What Is the Biggest Drawback to Hiding from Humanity?

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Old school me had a small group of friends and not much else.

I did socialize. But I rarely actually met and talked to new people. Strangers? Forget about it.

I felt comfortable with such a hideaway scenario but suffered emotionally. I regularly lashed out at strangers who offered feedback, deeming their honest, tactful opinion as nasty criticism. Sometimes I acted like a flat out child when dealing with people outside of my friend network. I had a tough time with life because I did not learn how to interact with humanity gracefully, calmly and confidently.

The biggest drawback to largely hiding from humanity is a lesson I learned the hard way: not meeting new people and socializing with them, learning how to work with them, dating, befriending, unfriending, and heck, not developing the skill of interacting with humanity regresses you toward childhood, emotionally.

Shut-in's become:

  • defensive
  • easily embarrassed
  • easily ashamed
  • terrified of criticism
  • combative
  • angry
  • bitter

any time shut-in's become forced to deal with human beings outside of their comfort zone. Even worse? Shut-in's project their fear-pain onto the few people they know, blaming loved ones for their emotional regression, zero social skills and overall terror of dealing with the world.

Wifey and I

Me and my wife became the polar opposite of someone hiding from humanity about a decade ago. We began circling the globe.

Traveling forces you to meet, greet and socialize with all types of folks hailing from different cultures. Even better? We had no choice but to learn how to interact with a wide range of personality types more common to certain cultures.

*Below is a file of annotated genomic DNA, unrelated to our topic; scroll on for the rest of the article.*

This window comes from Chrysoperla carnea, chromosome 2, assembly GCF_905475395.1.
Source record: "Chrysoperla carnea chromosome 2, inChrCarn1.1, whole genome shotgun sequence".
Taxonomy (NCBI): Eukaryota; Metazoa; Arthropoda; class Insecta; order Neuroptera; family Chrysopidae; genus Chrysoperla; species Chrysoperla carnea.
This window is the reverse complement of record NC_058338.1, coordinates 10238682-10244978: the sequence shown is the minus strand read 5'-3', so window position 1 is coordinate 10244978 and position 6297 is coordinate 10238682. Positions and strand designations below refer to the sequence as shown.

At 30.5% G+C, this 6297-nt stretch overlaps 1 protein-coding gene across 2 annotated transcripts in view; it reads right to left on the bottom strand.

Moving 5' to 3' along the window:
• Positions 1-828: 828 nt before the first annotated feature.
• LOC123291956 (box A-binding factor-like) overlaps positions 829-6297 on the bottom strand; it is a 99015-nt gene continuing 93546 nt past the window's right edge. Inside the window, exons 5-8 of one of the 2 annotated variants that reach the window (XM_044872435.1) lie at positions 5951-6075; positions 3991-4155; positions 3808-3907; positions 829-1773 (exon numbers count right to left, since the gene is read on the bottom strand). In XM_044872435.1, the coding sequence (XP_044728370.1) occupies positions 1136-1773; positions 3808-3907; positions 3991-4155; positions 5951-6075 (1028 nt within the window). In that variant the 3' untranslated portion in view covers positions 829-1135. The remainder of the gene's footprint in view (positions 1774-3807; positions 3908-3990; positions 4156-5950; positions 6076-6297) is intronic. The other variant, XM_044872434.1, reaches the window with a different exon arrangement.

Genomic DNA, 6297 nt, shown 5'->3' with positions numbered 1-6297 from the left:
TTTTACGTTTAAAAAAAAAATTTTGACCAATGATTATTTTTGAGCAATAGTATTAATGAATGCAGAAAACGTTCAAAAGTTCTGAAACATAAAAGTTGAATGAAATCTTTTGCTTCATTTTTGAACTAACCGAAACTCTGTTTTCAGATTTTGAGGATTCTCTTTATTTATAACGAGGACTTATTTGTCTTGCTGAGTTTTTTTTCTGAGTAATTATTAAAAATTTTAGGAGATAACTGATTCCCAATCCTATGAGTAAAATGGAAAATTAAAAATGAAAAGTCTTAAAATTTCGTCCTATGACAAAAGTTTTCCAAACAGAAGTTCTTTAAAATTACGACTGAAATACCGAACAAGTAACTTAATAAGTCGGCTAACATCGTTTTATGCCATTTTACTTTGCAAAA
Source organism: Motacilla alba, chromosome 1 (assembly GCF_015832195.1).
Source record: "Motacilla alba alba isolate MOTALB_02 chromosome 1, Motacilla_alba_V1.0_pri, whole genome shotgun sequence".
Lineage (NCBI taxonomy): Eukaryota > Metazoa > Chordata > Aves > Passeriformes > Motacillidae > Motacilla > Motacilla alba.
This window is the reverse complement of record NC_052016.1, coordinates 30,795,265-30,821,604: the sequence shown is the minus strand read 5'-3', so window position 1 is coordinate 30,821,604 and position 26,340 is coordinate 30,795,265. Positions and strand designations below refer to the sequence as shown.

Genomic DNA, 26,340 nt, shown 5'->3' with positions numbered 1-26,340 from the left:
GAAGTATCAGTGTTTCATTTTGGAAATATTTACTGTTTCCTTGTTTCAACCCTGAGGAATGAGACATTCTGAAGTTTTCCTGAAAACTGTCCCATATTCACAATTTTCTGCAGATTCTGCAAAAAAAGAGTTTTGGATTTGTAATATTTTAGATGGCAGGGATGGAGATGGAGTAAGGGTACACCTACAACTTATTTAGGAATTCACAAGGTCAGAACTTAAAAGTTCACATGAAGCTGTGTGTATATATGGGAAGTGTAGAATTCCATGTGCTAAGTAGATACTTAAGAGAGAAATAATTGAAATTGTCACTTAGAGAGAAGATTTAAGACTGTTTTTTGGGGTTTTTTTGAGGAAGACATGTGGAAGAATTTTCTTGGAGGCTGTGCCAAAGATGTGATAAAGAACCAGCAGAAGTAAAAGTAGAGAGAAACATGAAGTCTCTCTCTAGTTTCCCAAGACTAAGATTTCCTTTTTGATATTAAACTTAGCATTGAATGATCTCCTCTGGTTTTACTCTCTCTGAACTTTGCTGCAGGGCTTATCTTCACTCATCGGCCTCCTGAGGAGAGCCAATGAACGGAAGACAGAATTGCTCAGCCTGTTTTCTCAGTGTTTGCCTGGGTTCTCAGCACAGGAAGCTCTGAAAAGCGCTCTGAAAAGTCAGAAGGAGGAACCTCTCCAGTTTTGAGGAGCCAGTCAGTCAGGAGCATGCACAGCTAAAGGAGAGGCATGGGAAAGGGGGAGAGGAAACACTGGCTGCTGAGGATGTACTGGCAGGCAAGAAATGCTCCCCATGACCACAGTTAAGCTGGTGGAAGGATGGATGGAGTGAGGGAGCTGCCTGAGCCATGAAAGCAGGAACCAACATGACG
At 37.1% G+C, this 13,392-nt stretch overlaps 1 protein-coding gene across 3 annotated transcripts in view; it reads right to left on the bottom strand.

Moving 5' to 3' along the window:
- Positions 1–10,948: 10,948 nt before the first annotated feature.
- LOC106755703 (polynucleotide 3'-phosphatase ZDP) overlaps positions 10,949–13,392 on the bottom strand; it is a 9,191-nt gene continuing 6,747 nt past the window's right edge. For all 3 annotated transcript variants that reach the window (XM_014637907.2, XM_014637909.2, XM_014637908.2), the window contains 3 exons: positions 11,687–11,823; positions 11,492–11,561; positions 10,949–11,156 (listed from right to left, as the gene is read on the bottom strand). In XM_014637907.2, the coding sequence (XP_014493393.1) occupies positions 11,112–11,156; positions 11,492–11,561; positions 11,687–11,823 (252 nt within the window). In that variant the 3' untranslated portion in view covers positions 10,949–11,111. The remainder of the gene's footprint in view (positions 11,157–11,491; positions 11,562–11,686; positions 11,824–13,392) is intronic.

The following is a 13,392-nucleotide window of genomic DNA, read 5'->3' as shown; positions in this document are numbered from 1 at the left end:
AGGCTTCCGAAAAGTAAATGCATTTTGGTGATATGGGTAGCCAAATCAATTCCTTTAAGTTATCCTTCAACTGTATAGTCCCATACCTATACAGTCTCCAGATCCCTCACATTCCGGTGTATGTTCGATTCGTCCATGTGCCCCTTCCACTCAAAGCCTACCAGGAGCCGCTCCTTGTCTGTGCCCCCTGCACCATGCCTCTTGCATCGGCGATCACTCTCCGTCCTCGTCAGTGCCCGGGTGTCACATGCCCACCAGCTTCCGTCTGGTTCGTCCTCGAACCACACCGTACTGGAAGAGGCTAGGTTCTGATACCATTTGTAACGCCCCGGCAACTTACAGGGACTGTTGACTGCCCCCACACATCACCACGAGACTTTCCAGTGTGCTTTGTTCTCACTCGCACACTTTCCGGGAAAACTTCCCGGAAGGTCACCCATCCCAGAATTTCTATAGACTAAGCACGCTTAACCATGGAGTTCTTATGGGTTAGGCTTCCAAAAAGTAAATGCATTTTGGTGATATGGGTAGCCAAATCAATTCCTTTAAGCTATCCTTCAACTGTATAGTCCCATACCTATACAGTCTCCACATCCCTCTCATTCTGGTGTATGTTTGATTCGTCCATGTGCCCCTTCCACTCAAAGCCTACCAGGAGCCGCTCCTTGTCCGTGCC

We did the full 180 bit from being shut-in's. Kelli and I stepped into the world.

Learning the skill of:

  • working with human beings
  • conversing with human beings
  • ending relationships with human beings
  • beginning friendships with human beings
  • receiving feedback from human beings
  • being criticized by human beings

when those human beings were flat out strangers, or folks we barely knew, allowed us to evolve into highly emotional intelligent individuals. My emotional intelligence may not be through the roof but I am largely calm, cool and collected dealing with friends, casual friends and utter strangers, through a wide gamut of experiences.

Pay the Price of Being a Shut In

Decades ago, I suffered horribly after my first breakup because I was largely a shut in prior to the relationship. I rarely if ever chatted with people outside of my tiny friend network.

Dealing with those difficult emotions allowed me to get out into the world, learning how to interact with strangers, new bonds, and allowing me to make more and more friends with folks from all over the globe.

Hiding away from the world cuts you off from humanity and its support. But digging deeper, mental and physical illness follows. While 7 billion human beings wait to meet you, you become heavily attached to and dependent upon 1, 4 or 5 people, putting your entire world on their shoulders, devolving you into the emotional state of a small child as you entirely lose your inter-personal skills.

Perhaps seeing a 4 year old throw a fit when an adult speaks clearly but politely to them – because the kid hates not getting their own way – seems cute, but observing a 50 year old throw the same fit because of their basement level emotional intelligence due to their hiding from humanity does not seem quite as endearing.

Get out in the world. Meet people. Learn how to let criticism roll off of your back. Get comfortable with being rejected. Make friends. Enjoy the sweet benefits of building a large, loyal friend network. Learn how to work with all types of folks.

Life is for experiencing interactions with other human beings.

You and I are social creatures.

Hiding away in a cave is dying a little more each day.

Get out in the world.

Make friends, get help, offer help and tap into the beautiful One-ness of humanity.

About the Author 

Ryan Biddulph

Ryan Biddulph helps you learn how to blog at Blogging From Paradise.

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